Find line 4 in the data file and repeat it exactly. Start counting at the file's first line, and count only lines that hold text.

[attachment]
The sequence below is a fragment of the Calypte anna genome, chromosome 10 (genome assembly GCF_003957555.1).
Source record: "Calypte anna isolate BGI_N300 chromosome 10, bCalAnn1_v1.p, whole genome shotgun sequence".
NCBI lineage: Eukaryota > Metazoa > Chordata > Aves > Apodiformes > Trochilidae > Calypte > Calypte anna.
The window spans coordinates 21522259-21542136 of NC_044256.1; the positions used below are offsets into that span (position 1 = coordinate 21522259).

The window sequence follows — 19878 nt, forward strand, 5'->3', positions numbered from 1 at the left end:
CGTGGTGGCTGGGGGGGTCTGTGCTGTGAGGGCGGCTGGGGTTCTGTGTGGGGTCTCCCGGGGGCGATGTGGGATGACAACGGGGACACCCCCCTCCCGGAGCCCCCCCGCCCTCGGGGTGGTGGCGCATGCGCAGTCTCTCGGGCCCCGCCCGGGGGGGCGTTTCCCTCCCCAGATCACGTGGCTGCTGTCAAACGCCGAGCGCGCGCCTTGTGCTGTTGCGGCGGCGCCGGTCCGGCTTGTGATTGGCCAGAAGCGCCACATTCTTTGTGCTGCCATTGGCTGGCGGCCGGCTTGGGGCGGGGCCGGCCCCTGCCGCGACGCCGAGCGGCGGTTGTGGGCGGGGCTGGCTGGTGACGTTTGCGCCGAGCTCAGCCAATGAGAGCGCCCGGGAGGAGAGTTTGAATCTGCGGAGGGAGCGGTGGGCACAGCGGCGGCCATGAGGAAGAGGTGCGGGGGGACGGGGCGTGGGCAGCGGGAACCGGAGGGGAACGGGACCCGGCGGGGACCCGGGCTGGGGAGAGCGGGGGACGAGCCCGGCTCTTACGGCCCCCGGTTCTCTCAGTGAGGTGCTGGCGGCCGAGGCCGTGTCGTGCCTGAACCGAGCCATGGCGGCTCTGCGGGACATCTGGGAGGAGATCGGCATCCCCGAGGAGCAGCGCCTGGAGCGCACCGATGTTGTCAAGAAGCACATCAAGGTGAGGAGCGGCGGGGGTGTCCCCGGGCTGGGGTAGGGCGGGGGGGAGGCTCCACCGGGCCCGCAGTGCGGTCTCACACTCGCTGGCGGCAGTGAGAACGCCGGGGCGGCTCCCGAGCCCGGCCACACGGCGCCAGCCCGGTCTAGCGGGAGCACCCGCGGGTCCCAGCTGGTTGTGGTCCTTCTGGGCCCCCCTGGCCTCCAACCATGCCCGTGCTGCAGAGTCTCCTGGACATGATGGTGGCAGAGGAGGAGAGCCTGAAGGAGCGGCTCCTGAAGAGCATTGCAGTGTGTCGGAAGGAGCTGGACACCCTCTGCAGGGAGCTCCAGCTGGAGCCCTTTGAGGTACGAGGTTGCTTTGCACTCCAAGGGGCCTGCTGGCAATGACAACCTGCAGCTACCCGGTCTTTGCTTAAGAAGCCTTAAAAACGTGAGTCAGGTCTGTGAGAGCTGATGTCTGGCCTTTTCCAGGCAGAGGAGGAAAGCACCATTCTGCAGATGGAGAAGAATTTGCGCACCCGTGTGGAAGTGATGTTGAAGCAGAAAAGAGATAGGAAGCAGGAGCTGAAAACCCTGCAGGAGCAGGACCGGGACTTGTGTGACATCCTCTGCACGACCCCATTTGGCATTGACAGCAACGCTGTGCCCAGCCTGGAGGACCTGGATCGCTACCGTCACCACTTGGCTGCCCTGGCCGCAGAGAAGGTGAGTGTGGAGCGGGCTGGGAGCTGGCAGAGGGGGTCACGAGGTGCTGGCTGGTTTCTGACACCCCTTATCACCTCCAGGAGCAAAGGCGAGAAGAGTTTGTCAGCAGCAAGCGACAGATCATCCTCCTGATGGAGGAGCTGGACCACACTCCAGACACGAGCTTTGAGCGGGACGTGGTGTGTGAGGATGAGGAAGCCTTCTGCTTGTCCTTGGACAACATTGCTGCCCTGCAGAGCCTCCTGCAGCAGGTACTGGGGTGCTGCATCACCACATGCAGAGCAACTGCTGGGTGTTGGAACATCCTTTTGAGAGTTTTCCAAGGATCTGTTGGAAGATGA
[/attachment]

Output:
The window spans coordinates 21522259-21542136 of NC_044256.1; the positions used below are offsets into that span (position 1 = coordinate 21522259).